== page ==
Someone give me an example before "I Feel Fine" because according TO All Music Guide "This was the very first use of feedback on a rock record. It's been claimed that others (such as the Who, the Yardbirds, and Creation guitarist Eddie Phillips) had developed guitar feedback, or something approximating it, live before the Beatles did "I Feel Fine." It seems inarguable, however, that the Beatles were the first to use it on disc; probably no other group had the clout to get away with that experiment in late 1964" Song Review by Richie Unterberger --Nelsonbaby (talk) 01:08, 26 November 2009 (UTC)nelsonbaby

Guitar Feedback[edit]

since "Guitar Feedback" has it's own specifications and technical details, I think it’s quite useful to have a dedicated article about it. Hm john morse 16:22, 3 December 2007 (UTC)

Is there enough citeable material out there to create an article on it? If so, go ahead and do it. If there's not enough available now, you could probably just create a section within the current article and a redirect from Guitar feedback to it. Torc2 19:05, 3 December 2007 (UTC)
The feedback created by guitar is very different from the feedback described in this article. This article defines audio feedback as a signal being picked up, amplified, run through an output transducer and picked up by the same input transducer, creating a loop. Guitar feedback is an entirely different principle. A guitar feeds back when the vibrations from the amplifier causes the material of the guitar's body to resonate sympathetically, causing the strings to do so as well. Guitar feedback and microphone feedback sound different, are caused by different things and are thought of in a different. i.e. some times guitar feedback is desirable, while microphone feedback is always best avoided. Guitar feedback should have its own article. (talk) 19:37, 29 June 2010 (UTC)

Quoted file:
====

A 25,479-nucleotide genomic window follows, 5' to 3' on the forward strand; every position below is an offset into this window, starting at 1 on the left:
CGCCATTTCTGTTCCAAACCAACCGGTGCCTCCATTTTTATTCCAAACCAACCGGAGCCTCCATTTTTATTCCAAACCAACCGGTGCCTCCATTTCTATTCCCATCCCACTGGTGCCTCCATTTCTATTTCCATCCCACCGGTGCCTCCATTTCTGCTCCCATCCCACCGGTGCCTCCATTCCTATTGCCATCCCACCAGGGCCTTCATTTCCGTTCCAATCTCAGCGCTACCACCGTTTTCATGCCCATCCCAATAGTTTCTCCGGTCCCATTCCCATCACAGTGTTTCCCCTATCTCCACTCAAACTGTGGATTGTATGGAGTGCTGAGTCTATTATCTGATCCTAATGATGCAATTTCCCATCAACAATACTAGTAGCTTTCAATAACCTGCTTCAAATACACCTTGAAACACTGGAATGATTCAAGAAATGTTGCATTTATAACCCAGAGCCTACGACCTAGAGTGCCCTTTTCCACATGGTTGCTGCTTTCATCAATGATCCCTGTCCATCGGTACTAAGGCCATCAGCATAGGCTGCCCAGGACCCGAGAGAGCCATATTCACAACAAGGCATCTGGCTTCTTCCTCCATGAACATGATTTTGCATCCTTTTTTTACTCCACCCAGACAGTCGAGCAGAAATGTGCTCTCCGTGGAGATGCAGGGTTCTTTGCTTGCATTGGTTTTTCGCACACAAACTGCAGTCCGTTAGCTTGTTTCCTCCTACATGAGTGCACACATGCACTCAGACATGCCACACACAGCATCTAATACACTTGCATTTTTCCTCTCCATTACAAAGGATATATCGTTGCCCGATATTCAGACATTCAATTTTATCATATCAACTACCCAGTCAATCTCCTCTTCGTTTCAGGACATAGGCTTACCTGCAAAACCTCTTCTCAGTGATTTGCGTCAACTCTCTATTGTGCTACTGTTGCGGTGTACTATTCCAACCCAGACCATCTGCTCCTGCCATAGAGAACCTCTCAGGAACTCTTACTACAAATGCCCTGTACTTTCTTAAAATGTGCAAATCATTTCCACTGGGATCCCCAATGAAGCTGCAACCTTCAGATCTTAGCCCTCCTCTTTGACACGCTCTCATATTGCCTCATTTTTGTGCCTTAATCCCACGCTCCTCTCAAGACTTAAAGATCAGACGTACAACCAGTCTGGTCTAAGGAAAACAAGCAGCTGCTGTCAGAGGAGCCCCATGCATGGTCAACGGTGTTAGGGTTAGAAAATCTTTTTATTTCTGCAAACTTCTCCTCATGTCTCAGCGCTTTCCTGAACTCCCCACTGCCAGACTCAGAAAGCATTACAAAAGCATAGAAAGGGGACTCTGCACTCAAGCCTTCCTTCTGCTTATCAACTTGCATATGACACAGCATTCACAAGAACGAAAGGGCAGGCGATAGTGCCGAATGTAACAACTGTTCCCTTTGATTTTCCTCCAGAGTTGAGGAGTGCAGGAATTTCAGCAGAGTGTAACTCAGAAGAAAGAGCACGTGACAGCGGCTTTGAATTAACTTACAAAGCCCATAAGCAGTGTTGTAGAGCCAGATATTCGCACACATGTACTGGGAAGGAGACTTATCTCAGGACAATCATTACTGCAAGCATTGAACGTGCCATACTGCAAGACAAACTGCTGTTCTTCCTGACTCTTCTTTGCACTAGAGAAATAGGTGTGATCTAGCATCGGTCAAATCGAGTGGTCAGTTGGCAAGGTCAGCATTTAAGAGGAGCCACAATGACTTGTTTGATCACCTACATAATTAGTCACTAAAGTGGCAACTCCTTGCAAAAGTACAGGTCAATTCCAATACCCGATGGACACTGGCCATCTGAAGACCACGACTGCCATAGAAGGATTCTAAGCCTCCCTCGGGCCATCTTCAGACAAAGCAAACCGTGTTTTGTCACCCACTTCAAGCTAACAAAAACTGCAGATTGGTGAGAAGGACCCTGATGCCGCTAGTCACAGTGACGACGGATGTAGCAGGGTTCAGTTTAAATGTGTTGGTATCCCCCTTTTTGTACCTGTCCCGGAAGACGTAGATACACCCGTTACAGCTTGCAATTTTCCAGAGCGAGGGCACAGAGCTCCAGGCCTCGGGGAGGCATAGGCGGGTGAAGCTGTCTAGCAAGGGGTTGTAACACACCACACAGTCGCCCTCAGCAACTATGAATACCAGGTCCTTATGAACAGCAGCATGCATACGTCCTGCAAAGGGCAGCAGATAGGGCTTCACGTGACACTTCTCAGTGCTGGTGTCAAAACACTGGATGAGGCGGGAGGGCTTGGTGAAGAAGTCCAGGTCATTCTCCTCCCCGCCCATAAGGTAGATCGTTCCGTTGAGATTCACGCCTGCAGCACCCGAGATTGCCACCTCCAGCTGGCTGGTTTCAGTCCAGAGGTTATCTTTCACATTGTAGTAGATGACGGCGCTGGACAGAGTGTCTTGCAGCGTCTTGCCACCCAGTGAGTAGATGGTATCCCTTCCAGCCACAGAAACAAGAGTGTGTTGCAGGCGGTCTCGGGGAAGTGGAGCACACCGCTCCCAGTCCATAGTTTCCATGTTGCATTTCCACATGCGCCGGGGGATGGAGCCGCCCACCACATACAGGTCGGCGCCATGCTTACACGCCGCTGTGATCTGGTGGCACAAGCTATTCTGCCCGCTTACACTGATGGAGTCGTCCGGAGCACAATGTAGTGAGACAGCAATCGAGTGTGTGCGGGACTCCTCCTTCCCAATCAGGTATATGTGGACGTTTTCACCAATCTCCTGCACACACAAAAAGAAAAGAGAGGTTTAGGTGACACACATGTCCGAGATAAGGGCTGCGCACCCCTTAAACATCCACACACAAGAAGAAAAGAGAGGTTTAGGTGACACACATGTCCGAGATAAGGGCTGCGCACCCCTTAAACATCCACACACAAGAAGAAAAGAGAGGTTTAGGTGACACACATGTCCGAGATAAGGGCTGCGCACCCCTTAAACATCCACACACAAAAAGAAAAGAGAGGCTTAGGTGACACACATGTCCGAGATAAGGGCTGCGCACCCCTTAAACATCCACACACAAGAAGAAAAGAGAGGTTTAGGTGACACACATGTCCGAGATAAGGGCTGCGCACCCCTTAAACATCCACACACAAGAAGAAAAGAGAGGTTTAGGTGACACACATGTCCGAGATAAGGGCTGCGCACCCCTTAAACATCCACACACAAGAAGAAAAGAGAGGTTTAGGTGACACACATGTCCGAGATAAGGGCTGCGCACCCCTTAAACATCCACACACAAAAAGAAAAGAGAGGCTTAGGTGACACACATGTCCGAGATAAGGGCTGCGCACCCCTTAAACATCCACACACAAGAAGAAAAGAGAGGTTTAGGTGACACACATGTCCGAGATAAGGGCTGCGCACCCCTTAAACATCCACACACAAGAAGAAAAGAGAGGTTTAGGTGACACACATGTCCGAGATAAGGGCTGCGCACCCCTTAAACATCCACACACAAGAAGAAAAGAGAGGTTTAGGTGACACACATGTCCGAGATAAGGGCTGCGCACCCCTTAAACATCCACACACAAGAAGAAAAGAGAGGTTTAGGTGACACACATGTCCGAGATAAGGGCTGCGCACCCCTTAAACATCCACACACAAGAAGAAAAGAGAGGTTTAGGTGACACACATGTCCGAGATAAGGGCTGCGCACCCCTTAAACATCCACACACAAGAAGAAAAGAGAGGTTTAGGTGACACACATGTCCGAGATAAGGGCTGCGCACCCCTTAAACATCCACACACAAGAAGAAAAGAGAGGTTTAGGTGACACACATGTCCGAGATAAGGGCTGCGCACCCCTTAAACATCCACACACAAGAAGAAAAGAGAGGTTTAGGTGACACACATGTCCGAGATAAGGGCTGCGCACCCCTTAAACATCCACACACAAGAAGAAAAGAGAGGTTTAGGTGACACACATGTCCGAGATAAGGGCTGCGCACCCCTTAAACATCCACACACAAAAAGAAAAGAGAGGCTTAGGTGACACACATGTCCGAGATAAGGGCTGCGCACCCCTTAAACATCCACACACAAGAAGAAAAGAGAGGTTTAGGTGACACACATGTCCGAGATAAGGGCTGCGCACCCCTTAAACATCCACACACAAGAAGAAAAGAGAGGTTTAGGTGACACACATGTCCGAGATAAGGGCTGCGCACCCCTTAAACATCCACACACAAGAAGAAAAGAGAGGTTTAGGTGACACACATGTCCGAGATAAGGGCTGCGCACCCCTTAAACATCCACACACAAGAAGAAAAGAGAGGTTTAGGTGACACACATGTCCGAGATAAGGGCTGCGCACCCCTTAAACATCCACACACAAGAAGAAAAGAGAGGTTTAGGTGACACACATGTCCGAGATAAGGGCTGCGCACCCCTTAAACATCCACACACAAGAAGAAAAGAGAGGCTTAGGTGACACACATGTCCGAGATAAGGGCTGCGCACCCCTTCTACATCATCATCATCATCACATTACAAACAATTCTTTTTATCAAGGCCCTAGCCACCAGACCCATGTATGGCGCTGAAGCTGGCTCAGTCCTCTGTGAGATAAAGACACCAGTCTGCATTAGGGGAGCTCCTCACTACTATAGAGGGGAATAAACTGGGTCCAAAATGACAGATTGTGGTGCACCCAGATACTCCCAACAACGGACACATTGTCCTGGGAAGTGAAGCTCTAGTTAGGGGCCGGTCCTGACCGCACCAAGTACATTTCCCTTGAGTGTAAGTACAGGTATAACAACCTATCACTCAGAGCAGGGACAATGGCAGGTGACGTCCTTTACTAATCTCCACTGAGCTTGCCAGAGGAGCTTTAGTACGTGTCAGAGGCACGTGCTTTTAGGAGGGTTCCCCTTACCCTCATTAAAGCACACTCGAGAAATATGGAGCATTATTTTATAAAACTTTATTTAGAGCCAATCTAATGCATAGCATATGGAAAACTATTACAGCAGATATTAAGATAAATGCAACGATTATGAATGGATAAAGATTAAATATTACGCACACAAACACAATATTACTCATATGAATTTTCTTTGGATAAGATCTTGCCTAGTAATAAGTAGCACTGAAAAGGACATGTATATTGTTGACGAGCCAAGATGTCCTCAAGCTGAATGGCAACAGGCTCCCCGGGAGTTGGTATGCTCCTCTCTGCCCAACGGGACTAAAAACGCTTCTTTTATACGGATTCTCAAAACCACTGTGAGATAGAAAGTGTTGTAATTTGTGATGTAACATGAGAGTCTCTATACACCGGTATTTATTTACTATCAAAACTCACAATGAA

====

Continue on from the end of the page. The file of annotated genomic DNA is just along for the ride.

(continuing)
Actually, guitar feedback is extremely similar to microphone feedback in its basic mechanism. Still, if there is enough material to separate this topic into two articles, then I support that action. Binksternet (talk) 21:19, 29 June 2010 (UTC)

damienthorne524@gmail. com/ Damienthorne524 (talk) 03:03, 5 March 2016 (UTC)

Additional citations[edit]